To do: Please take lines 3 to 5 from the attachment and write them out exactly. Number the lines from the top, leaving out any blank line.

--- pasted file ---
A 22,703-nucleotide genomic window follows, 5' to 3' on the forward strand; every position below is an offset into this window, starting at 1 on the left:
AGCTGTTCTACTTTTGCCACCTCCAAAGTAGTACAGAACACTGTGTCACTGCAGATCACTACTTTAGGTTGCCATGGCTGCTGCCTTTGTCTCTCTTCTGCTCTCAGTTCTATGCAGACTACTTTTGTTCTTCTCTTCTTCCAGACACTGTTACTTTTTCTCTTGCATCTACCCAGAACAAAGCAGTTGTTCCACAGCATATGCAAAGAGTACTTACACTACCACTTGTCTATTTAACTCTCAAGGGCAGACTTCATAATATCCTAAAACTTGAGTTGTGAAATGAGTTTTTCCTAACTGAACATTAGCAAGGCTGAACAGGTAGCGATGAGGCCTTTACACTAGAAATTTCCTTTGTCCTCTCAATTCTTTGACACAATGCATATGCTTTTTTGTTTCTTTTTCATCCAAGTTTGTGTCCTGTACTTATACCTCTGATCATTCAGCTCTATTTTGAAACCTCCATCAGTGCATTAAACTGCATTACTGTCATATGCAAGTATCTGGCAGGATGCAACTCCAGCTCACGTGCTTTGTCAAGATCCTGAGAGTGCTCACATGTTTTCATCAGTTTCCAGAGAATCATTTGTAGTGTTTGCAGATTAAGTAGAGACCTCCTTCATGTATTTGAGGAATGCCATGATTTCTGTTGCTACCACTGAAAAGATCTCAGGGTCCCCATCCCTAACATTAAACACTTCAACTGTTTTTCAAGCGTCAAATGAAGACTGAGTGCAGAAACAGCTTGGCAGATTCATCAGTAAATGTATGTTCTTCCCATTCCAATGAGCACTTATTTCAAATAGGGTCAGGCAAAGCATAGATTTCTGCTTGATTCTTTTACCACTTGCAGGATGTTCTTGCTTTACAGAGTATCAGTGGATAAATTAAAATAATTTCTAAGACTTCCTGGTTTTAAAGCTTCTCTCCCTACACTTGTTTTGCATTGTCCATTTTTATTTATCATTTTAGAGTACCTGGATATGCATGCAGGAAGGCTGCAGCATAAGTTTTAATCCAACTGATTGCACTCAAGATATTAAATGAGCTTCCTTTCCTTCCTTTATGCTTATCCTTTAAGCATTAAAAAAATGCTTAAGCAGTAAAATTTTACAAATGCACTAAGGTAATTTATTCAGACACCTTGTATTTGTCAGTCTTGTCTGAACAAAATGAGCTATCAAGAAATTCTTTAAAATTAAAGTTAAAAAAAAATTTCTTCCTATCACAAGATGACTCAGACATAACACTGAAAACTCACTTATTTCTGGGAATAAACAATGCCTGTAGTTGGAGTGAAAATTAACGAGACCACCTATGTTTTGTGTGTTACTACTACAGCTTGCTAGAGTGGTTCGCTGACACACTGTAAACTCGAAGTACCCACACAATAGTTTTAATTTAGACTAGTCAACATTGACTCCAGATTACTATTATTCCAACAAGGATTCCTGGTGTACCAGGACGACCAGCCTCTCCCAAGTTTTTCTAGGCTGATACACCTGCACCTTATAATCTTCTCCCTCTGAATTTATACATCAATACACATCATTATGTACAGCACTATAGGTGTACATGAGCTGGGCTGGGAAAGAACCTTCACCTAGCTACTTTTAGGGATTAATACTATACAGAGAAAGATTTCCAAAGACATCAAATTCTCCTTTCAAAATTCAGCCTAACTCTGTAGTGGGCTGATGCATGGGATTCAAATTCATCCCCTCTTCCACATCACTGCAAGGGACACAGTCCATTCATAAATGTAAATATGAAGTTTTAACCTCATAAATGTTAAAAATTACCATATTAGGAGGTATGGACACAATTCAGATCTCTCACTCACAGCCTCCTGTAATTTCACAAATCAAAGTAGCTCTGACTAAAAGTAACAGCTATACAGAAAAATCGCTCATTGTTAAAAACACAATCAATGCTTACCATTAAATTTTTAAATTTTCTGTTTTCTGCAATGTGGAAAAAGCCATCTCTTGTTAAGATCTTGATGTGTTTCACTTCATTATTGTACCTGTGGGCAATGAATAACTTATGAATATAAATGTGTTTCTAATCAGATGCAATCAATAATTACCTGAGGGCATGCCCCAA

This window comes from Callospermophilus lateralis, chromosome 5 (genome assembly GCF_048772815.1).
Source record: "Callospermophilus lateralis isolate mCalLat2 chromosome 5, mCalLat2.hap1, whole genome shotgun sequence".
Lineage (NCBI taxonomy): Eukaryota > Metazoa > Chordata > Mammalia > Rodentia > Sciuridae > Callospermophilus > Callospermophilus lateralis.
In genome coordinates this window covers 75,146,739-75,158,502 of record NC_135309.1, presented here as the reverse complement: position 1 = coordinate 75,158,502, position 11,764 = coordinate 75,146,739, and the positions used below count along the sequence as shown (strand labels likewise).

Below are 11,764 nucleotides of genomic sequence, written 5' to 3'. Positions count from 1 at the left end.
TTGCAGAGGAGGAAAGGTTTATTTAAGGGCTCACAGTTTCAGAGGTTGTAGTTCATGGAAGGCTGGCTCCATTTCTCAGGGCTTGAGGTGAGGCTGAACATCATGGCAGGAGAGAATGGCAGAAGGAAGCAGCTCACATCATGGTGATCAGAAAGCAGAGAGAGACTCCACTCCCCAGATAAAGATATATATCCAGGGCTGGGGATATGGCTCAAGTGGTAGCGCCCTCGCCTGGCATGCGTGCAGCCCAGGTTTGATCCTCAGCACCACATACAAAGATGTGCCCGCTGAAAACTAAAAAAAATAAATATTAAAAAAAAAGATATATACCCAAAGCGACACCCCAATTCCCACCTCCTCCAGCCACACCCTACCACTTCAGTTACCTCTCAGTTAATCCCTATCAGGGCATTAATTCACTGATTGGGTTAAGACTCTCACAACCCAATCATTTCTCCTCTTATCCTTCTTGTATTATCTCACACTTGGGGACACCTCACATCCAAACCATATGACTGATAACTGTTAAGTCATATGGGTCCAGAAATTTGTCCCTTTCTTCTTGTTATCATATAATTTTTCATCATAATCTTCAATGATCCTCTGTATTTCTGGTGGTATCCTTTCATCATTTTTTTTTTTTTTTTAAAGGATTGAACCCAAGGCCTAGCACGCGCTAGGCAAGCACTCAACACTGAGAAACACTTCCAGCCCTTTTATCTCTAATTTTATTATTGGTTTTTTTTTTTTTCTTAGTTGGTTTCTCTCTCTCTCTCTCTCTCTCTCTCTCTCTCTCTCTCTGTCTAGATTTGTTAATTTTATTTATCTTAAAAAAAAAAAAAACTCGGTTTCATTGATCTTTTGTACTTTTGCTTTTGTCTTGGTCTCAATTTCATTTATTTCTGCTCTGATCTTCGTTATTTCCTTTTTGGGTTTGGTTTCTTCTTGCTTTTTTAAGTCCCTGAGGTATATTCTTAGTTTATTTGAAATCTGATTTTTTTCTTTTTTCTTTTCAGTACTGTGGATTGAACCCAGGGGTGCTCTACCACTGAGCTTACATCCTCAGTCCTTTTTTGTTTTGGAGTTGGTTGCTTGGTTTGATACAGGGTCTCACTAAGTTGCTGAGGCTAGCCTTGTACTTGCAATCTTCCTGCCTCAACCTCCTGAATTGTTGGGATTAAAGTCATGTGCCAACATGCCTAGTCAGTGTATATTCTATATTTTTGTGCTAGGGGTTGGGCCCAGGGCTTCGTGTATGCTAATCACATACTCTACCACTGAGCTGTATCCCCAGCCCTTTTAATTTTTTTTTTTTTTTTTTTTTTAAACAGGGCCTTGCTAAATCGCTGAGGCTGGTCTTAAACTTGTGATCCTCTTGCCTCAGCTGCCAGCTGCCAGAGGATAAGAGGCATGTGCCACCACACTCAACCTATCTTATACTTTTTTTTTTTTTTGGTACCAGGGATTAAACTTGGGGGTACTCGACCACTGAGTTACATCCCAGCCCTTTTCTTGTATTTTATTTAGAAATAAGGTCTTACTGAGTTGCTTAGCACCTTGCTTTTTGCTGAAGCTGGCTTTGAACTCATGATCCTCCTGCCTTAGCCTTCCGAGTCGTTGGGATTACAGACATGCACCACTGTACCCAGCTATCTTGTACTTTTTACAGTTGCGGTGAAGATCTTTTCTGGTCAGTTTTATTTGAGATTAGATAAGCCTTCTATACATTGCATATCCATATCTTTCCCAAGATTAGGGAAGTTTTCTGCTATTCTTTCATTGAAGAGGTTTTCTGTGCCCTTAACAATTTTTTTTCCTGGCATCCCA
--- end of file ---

This window comes from Callospermophilus lateralis, chromosome 5 (genome assembly GCF_048772815.1).
Source record: "Callospermophilus lateralis isolate mCalLat2 chromosome 5, mCalLat2.hap1, whole genome shotgun sequence".
Lineage (NCBI taxonomy): Eukaryota > Metazoa > Chordata > Mammalia > Rodentia > Sciuridae > Callospermophilus > Callospermophilus lateralis.